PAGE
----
Not exactly the kind of comments that will thrill some around the Pac-12 when it comes time to pay for facility upgrades or to give a coach a raise but probably pretty on the nose as to what was said back when realignment was getting hot and heavy around the country. Murphy-Stephans is leaving her post in the not too distant future so it’s not like she will have to massage some of these comments with Pac-12 administrators like her boss Larry Scott will likely have to do in the coming days.
Spring practice is over and most transfers have been completed in college football which means we have a pretty good idea of how teams will look heading into the fall.
As a result, the folks over at the Westgate Las Vegas Superbook decided to update their latest Heisman Trophy odds and not surprisingly kept USC quarterback Sam Darnold as the prohibitive favorite for the award heading into the summer.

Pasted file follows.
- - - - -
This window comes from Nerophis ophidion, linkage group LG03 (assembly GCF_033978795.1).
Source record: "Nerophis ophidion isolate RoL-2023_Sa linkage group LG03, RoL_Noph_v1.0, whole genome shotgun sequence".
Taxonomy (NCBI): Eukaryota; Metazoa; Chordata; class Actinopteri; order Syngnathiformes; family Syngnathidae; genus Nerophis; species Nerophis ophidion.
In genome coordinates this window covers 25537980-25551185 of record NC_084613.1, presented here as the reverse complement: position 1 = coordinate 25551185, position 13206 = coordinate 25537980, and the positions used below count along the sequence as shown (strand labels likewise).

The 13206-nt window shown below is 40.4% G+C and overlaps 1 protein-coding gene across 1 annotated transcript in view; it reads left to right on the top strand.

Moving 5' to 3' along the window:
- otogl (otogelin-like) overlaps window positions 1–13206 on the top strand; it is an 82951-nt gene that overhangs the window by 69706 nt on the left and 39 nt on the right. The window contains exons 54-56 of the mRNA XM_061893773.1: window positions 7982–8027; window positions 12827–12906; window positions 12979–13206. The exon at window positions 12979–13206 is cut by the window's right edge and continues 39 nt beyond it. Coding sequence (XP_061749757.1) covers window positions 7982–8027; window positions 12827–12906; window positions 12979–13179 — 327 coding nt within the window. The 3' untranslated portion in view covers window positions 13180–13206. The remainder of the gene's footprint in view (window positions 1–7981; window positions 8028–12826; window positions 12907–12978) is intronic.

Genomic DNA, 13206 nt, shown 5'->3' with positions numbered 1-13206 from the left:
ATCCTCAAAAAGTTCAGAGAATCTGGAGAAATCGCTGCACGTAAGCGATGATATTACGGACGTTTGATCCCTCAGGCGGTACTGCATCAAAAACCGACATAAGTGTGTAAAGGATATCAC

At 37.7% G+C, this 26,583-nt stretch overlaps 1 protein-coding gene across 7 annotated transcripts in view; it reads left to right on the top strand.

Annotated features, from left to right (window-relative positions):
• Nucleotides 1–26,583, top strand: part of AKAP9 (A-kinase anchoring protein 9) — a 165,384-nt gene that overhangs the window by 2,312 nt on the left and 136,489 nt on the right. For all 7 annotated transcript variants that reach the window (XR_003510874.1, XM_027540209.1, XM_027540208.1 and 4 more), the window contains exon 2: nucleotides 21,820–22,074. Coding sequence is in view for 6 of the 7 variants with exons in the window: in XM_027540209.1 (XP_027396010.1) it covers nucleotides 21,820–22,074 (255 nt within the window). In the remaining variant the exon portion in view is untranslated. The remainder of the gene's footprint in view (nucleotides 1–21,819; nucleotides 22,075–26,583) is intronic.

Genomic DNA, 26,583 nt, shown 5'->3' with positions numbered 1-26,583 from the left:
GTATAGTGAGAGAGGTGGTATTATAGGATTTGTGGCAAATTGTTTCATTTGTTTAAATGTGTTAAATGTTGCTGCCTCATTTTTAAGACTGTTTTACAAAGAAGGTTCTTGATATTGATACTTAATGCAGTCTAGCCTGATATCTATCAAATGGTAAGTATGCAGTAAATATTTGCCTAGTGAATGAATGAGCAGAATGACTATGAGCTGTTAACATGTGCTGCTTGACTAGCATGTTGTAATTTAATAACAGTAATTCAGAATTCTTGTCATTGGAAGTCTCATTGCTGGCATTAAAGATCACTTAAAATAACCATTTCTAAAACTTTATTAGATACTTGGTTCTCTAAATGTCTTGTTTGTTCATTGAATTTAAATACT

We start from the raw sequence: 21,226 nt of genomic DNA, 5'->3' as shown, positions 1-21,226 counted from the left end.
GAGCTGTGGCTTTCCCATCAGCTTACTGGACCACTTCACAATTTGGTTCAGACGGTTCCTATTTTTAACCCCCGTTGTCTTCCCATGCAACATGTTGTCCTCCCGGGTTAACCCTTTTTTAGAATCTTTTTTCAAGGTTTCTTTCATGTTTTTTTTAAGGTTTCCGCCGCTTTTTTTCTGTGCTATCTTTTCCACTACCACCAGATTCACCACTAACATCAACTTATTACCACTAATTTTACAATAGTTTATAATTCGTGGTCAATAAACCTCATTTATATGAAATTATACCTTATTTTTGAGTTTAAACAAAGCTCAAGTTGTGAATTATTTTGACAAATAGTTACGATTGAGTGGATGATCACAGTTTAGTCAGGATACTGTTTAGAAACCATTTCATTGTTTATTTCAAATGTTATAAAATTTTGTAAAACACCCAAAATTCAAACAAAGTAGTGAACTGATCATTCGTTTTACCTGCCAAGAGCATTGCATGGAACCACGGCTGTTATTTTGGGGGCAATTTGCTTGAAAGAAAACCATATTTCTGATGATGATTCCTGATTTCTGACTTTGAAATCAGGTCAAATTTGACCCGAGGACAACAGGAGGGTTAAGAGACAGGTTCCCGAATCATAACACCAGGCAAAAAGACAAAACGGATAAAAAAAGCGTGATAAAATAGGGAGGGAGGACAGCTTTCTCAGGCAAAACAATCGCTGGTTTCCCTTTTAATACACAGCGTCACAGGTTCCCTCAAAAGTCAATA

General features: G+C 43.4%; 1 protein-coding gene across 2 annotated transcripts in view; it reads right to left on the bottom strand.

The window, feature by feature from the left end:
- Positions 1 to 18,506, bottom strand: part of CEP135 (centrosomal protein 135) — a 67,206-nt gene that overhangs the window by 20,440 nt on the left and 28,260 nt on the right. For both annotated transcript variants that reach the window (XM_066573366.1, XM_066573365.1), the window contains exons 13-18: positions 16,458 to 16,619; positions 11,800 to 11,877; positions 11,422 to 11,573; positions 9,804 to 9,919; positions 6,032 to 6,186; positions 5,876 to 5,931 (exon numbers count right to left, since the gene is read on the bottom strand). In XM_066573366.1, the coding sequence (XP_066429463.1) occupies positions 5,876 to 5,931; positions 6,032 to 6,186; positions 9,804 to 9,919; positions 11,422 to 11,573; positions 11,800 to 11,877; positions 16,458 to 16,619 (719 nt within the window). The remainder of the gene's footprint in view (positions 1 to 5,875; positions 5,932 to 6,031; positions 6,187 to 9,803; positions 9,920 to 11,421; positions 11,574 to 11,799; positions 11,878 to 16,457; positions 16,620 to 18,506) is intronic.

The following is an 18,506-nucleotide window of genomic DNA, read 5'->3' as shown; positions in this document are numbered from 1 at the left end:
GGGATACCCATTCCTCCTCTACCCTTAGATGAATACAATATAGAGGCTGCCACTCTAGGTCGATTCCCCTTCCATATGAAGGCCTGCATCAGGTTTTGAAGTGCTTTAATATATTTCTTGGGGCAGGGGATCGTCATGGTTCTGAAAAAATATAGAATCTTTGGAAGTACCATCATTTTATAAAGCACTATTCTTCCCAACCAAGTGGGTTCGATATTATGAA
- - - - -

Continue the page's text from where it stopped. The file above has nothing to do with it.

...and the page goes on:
Interestingly, Darnold saw the gap widen a bit between himself and Oklahoma signal-caller Baker Mayfield according to the latest odds from the sports book. The latter moved up to 8/1 odds to win the sport’s most prestigious award, tying him with last year’s winner in Louisville’s Lamar Jackson.
In fact, just about everybody’s odds on the preseason list went up relative to their standing in April. The lone exception was Auburn QB Jarrett Stidham, who made a big move from 50/1 to win the award to 20/1. It certainly seems that comes as a result of high praise of the Baylor transfer coming out of the Tigers’ spring practice this year and the expectation he will be the starter for Gus Malzahn and company going forward.